Raised Pedestrian Crosswalks

At a speed table, a marked crosswalk provides a level area for pedestrians crossing the street. Traffic is slowed as motorists must go up and over the crosswalk.

Raised pedestrian crosswalks serve as traffic calming measures by extending the sidewalk across the road and bringing motor vehicles to the pedestrian level. Raised crosswalks also improve accessibility by allowing a pedestrian to cross at nearly a constant grade without the need for a curb ramp and makes the pedestrian more visible to approaching motorists. They have a trapezoid-shaped cross-section to slow motorists at the pedestrian crossing where the slowing will be most effective. Speed tables outfitted with crosswalk markings are used on local streets, but they may not be applicable for some collector streets due to an increase in emergency vehicle response time.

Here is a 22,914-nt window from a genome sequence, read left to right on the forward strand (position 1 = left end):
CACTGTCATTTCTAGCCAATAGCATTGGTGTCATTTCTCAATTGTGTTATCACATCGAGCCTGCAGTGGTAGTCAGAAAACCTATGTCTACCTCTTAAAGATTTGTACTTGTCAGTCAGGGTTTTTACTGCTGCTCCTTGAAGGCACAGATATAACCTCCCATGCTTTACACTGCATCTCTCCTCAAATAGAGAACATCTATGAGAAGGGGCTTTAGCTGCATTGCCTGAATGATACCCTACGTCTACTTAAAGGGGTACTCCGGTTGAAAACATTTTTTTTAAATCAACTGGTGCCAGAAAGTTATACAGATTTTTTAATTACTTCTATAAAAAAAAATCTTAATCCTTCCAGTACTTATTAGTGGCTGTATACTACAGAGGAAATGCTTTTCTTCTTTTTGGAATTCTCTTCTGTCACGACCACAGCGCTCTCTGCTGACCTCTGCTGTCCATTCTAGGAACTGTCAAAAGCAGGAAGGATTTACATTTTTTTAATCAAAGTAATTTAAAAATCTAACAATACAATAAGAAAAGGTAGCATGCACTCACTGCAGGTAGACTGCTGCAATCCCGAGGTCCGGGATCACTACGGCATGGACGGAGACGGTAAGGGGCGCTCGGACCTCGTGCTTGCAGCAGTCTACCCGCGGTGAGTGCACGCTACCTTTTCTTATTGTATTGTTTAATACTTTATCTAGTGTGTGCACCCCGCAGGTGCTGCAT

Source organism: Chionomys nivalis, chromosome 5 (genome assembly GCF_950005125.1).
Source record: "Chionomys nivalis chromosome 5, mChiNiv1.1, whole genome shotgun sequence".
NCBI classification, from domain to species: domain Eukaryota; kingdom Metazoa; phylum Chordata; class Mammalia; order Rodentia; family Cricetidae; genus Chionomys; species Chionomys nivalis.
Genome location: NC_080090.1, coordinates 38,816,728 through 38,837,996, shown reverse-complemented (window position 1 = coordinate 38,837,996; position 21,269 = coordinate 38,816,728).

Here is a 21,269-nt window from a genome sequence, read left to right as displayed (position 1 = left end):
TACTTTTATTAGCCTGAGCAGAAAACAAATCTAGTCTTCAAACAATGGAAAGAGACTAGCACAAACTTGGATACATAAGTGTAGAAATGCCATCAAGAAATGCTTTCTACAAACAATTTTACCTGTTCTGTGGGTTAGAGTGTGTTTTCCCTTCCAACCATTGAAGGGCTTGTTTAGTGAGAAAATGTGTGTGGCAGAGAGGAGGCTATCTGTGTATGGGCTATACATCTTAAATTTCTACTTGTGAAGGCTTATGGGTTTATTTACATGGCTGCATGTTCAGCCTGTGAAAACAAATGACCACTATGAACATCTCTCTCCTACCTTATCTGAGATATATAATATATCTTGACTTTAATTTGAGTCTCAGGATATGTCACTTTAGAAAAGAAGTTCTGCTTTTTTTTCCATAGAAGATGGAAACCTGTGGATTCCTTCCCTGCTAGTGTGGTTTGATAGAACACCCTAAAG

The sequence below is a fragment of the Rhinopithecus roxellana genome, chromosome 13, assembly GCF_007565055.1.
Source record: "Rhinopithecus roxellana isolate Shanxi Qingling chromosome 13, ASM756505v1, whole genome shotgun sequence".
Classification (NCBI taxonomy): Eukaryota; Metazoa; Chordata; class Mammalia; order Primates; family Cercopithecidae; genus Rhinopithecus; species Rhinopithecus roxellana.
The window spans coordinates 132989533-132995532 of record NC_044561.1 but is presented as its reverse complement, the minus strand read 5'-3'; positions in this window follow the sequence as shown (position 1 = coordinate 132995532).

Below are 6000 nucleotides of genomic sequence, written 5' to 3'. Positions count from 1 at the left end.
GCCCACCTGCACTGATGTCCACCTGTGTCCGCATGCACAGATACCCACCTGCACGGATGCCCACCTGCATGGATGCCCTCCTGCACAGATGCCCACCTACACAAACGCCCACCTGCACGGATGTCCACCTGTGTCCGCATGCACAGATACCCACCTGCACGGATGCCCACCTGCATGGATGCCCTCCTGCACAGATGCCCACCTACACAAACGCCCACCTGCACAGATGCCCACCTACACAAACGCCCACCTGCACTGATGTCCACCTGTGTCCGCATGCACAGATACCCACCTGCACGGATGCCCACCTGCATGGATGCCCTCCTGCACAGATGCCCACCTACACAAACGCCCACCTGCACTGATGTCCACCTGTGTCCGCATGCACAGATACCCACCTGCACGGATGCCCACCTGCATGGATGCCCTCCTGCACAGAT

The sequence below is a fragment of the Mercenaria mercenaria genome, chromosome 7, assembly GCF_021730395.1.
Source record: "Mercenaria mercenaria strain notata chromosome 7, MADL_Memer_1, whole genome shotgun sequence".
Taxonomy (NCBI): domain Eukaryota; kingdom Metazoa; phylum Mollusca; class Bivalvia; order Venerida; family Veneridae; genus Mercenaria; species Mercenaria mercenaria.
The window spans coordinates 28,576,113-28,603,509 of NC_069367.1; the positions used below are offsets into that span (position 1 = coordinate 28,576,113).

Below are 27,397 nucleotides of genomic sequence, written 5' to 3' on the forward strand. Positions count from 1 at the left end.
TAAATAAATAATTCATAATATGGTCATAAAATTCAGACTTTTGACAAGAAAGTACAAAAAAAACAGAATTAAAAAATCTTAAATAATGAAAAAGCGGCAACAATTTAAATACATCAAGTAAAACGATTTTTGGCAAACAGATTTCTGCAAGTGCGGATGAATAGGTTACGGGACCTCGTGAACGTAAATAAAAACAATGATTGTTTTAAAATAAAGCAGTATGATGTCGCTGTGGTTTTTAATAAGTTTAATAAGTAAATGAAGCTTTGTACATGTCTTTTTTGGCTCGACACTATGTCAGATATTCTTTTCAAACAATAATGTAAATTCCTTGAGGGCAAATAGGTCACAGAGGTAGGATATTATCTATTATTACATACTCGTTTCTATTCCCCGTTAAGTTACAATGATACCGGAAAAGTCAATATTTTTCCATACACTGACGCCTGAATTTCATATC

The raised crosswalk in this parking lot slows traffic at the sidewalk crossing and draws more attention to the pedestrian crossing.

Roadways are not the only places traffic calming devices can be useful. Raised crosswalks can be used in school parking lots to slow traffic and more safely allow pedestrians to cross the parking lots. When used, care must be taken to accommodate drainage in the parking lot and to prevent water from pooling.

Treatment: Raised Pedestrian Crosswalks (Speed Tables)


A speed table the width of a typical crosswalk stretching across an entire intersection, slowing traffic and keeping the crossing at grade with the sidewalk.

Expected Effectiveness

  • Decrease in motor vehicle speeds generally occur.
  • An increase of vehicular yield rate by as much as 45 percent due to adding speed tables.


Costs range from $1,500 to $30,000 with an average cost of approximately $8,200 (Bushell, Poole, Zegeer, Rodriguez, 2013).

Keys to Success

  • Should not be used on sharp curves or steep grades.
  • Visually impaired pedestrians need warning strips at edges to indicate the beginning of the crosswalk.
  • Colors and special paving materials can be used for an urban design effect.

Key Factors to Consider

  • May not be appropriate if the intersection is part of a bus or emergency route.
  • Potential drainage issues.

Evaluation Measures

  • Number of crashes.
  • Severity of crashes.
  • Motor vehicle speeds.
  • Traffic volume